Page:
Digital Minister Margot James has proposed the introduction of legislation that could make internet-connected gadgets less vulnerable to attacks by hackers.
What’s The Problem?
Gartner predicts that there will be 14.2 billion ‘smart’, internet-connected devices in use worldwide by the end of 2019. These devices include connected TVs, smart speakers and home appliances. In business settings, IoT devices can include elevators, doors, or whole heating and fire safety systems in office buildings.
The main security issue of many of these devices is that they have pre-set, default unchangeable passwords, and once these passwords have been discovered by cyber-criminals the IoT devices can be hacked in order to steal personal data, spy on users or remotely take control of devices in order to misuse them.
Also, IoT devices are deployed in many systems that link to and are supplied by major utilities e.g. smart meters in homes. This means that a large-scale attack on these IoT systems could affect the economy.
The proposed new law to make IoT devices more secure, put forward by Digital Minister Margot James, would do two main things:
- Force manufacturers to ensure that IoT devices come with unique passwords.
- Introduce a new labelling system that tells customers how secure an IOT product is.
The idea is that products will have to satisfy certain requirements in order to get a label, such as:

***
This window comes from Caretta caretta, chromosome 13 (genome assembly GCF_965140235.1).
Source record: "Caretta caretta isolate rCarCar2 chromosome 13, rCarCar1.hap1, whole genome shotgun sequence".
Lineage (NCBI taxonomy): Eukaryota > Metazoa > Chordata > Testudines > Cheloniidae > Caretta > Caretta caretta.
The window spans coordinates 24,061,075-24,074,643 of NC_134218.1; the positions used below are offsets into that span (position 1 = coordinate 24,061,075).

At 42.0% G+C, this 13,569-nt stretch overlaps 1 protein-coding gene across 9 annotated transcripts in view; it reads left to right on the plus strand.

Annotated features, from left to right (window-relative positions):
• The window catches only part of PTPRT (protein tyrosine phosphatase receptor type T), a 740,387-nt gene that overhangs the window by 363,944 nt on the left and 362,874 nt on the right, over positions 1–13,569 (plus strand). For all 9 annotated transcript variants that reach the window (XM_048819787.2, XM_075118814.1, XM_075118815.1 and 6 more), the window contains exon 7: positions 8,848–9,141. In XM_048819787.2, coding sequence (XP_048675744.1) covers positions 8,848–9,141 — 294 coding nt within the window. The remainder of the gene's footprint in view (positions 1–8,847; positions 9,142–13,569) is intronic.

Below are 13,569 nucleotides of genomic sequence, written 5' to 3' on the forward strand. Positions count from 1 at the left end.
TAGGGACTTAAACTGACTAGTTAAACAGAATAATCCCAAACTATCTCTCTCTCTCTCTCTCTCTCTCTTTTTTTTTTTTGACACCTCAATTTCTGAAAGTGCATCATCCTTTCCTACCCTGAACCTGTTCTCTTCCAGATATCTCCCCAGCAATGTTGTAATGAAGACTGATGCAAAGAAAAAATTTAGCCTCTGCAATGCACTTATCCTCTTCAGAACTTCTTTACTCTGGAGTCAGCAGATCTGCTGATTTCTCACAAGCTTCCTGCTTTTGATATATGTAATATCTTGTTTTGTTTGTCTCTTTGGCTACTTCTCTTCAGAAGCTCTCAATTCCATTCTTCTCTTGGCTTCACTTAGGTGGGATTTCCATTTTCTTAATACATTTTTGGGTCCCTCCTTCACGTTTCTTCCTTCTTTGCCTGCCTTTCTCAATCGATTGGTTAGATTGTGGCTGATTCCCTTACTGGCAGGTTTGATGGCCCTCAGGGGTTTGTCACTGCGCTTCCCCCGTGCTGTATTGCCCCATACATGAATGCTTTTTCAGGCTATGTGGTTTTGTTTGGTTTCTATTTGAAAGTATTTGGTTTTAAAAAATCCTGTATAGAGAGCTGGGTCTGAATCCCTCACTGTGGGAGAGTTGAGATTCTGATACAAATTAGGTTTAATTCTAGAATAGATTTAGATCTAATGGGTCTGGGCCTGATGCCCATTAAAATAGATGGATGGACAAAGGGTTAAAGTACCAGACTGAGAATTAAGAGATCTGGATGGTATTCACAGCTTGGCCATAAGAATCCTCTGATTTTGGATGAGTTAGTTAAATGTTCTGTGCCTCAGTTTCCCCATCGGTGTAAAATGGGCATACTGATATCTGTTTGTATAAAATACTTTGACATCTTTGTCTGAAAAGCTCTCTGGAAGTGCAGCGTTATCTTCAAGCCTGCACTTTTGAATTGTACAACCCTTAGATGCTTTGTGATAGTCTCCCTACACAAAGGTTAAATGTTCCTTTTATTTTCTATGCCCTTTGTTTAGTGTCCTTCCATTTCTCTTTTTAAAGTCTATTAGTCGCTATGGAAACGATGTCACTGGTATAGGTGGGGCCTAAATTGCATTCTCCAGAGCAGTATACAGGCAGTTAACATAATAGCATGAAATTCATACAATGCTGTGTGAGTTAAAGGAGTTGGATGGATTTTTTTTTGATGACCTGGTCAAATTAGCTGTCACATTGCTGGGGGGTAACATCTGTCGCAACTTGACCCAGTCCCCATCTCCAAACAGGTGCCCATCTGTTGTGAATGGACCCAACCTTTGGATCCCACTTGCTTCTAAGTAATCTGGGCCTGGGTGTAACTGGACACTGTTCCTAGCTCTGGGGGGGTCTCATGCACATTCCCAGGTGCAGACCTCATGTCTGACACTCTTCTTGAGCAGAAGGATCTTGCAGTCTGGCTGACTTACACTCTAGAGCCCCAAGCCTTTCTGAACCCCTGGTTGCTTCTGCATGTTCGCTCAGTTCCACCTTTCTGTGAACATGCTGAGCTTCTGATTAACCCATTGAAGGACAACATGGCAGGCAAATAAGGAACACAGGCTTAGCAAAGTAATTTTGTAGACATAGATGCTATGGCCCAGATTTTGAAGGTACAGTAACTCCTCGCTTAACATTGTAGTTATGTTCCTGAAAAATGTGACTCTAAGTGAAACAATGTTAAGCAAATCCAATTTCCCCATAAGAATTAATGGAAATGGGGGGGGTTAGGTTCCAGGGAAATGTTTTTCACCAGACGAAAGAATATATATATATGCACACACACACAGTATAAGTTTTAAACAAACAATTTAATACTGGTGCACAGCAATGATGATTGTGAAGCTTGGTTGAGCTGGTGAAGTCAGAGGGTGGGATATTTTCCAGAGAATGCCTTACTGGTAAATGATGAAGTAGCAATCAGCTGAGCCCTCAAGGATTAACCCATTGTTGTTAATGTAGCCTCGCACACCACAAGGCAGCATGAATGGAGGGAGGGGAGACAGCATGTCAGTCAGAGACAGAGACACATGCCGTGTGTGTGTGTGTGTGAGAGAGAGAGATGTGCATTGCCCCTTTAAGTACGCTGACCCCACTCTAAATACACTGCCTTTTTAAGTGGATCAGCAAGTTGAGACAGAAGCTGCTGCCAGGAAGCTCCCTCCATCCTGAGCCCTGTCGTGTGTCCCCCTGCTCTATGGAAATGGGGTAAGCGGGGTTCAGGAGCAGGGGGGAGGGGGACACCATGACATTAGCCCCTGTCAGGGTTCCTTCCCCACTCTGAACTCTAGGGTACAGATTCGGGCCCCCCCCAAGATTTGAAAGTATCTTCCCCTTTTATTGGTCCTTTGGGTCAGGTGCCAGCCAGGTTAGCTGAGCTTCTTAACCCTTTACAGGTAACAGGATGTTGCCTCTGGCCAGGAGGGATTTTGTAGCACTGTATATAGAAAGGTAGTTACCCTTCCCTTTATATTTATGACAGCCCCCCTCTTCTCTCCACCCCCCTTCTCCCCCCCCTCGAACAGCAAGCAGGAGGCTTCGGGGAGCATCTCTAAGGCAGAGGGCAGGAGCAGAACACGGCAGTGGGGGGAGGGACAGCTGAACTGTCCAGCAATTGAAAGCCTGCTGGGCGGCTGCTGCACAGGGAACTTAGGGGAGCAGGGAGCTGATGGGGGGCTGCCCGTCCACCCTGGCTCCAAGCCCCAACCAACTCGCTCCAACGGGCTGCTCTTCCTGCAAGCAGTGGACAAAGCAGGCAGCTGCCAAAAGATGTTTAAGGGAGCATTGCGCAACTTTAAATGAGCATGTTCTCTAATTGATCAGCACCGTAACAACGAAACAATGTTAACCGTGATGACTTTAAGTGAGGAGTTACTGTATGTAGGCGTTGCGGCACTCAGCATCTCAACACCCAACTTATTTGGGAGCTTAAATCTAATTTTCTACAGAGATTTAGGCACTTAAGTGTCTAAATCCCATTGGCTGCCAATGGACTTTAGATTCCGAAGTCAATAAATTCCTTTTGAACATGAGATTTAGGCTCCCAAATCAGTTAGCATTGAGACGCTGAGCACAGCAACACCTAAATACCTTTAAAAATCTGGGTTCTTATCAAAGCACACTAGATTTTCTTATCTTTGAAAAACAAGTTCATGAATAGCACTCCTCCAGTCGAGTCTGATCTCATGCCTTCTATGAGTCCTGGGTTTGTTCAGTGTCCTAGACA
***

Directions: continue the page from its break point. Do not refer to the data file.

- Coming with a unique password by default.
- Stating for how long security updates would be made available for the device.
- Giving details of a public point of contact to whom cyber-security vulnerabilities may be disclosed.
Not Easy To Make IoT Devices Less Vulnerable
Even though legislation could put pressure on manufacturers to try harder to make IoT devices more secure, technical experts and commentators have pointed out that it is not easy for manufacturers to make internet-enabled/smart devices IoT devices secure because:
- Adding security to household internet-enabled ‘commodity’ items costs money. This would have to be passed on to the customer in higher prices, but this would mean that the price would not be competitive. Therefore, it may be that security is being sacrificed to keep costs down – sell now and worry about security later.
- Even if there is a security problem in a device, the firmware (the device’s software) is not always easy to update. There are also costs involved in doing so which manufacturers of lower-end devices may not be willing to incur.
- With devices which are typically infrequent and long-lasting purchases e.g. white goods, we tend to keep them until they stop working, and we are unlikely to replace them because they have a security vulnerability that is not fully understood. As such, these devices are likely to remain available to be used by cyber-criminals for a long time.
What Does This Mean For Your Business?
Introducing legislation that only requires manufacturers to make relatively simple changes to make sure that smart devices come with unique passwords and are adequately labelled with safety and contact information sounds as though it shouldn’t be too costly or difficult. The pressure of having, by law, to display a label that indicates how safe the item is could provide that extra motivation for manufacturers to make the changes and could be very helpful for security-conscious consumers.
The motivation for manufacturers to make the changes to the IoT devices will be even greater when faced with the prospect of retailers eventually being barred from selling products that don’t have a label, as is the plan with this proposed legislation.
The hope from cyber-security experts and commentators is that the proposal isn’t watered-down before it becomes law.